Friday, May 30, 2003
Four-way stop rescinded Town explores alternate traffic controls at Acton & West
At their May 20 meeting the Board of Selectmen retracted an earlier decision to install a four-way stop on the corner of Acton and West Streets.
Earlier this year, a group of West Street residents with young children submitted a letter to the Selectmen requesting that the town explore installing speed bumps (or "speed humps," a less severe bump) on West Street. In the letter, they outlined their concerns about the heavy traffic flow and offered evidence of speed humps installed on a road in Lincoln for a similar situation. Police Chief Dave Galvin and DPW Superintendent Gary Davis reportedly went to Lincoln to observe the effectiveness of this method of traffic control, and instead recommended that a four-way stop sign be installed at the intersection of West and Acton Streets. The West Street residents were notified only a few days before the scheduled installation and they reacted in horror, effectively delaying the four-way stop with a last-minute call to Chief Galvin. Galvin informed them, however, that he cannot undo the decision to install the four-way stop · only the Selectmen have that authority.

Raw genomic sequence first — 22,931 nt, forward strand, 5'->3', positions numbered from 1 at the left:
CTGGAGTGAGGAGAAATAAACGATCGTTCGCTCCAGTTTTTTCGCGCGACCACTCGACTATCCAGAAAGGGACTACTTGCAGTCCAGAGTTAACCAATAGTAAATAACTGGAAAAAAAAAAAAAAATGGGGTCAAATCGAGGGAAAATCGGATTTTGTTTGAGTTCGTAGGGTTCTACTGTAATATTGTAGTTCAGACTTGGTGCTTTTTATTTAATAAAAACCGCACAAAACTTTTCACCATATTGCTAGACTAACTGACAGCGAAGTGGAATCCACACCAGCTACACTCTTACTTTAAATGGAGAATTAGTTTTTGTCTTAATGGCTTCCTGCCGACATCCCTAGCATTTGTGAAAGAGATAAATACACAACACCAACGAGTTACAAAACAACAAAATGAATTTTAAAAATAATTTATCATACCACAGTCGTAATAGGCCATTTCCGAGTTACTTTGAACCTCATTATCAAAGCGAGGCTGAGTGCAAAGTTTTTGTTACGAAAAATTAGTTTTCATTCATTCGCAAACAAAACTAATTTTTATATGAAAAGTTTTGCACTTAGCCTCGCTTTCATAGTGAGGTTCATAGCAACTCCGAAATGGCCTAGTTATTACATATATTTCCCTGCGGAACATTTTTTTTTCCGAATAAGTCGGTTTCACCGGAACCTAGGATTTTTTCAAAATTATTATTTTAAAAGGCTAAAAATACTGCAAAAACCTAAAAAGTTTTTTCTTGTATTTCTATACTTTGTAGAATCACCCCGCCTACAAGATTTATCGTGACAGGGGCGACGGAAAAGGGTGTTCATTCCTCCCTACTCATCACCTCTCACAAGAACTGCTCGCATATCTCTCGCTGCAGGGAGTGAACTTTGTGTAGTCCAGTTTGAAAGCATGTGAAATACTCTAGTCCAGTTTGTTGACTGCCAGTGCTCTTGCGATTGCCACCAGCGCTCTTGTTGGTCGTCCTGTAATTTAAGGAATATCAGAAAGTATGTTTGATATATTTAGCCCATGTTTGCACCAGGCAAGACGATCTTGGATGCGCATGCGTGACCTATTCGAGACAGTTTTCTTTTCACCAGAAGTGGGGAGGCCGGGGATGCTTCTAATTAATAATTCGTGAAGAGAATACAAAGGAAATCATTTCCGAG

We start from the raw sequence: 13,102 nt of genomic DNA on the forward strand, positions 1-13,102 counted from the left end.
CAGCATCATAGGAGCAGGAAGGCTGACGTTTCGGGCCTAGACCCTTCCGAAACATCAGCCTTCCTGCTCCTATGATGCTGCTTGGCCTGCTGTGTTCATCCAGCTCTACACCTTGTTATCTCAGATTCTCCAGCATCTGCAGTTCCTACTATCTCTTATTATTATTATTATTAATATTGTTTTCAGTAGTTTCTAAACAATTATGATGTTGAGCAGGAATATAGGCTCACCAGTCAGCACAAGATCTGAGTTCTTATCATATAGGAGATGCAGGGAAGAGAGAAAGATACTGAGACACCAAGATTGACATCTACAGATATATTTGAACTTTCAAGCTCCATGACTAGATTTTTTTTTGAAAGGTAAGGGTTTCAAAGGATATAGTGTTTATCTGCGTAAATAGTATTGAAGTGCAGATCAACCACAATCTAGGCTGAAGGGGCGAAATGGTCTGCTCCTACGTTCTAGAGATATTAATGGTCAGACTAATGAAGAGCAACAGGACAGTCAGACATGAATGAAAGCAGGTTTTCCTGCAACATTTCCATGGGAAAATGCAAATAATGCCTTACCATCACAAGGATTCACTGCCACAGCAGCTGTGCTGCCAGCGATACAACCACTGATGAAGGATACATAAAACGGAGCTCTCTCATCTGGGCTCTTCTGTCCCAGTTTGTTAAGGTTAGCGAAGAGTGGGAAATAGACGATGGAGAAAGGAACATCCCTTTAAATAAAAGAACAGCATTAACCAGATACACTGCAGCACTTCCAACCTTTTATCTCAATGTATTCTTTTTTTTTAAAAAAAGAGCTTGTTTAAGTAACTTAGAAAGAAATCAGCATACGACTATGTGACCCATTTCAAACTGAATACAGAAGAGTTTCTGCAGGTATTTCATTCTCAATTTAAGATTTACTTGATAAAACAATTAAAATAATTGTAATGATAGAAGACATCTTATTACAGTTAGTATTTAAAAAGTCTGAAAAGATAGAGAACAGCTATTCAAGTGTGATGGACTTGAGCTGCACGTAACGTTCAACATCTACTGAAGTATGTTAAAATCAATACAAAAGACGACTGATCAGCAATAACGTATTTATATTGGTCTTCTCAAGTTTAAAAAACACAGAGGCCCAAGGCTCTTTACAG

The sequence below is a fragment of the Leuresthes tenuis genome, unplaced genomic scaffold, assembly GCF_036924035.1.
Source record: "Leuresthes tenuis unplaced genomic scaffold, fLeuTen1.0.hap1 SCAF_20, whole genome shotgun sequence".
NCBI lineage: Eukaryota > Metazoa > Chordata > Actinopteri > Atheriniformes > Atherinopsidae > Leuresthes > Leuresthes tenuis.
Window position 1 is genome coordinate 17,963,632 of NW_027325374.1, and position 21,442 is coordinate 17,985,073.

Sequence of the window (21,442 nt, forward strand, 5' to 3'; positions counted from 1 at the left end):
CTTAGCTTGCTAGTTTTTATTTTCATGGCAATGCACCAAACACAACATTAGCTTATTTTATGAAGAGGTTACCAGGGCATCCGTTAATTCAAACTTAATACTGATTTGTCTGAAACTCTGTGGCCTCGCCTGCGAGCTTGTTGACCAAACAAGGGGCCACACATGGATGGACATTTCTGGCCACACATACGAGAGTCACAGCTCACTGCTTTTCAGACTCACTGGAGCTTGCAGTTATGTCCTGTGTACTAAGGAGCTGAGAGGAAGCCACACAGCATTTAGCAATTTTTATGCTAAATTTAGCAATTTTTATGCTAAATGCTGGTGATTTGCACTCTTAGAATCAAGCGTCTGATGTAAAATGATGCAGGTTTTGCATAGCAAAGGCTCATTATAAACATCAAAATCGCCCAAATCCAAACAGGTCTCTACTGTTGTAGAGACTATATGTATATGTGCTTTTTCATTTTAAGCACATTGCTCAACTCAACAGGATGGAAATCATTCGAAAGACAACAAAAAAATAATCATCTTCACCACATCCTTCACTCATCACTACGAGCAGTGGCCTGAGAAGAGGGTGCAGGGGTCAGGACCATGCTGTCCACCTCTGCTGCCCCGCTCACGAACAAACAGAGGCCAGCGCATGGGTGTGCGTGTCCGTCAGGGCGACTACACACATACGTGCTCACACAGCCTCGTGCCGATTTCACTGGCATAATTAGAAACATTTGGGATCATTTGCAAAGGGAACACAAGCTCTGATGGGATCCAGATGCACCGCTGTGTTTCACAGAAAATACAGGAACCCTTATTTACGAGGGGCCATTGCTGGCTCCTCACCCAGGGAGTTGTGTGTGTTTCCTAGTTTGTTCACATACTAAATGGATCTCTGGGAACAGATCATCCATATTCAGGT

Heidi Harring spoke for the West Street residents attending the meeting. "I live next to this intersection, where 600-700 cars per hour pass by during rush hour," she related. "Because our house is old, and, as a result, is situated closer to the road, we are concerned that the increased traffic noise will make a loud morning and evening. Rush hour traffic routinely starts well before 6 a.m." Harring vividly described the effect of hundreds of cars stopping in front of her house and then accelerating down the West Street straightaway with screeching tires and associated air pollution. Other West Street residents pictured lines of cars backed up to Route 225. A similar effect has occurred at the four-way stop on Concord Street at Barrett's Mill Road, where cars can back up to Middlesex School on a typical morning commute. "We would prefer that nothing be done rather than have a four-way stop sign," she concluded.
Chair Doug Stevenson admitted that, "My inclination is to retract the decision about the stop sign." The Selectmen agreed and voted unanimously to reconsider the situation, to not install the four-way stop, and to study speed humps and other alternatives more vigorously. Their first step will be a meeting with Police Chief and the DPW Superintendent.
© 2003 The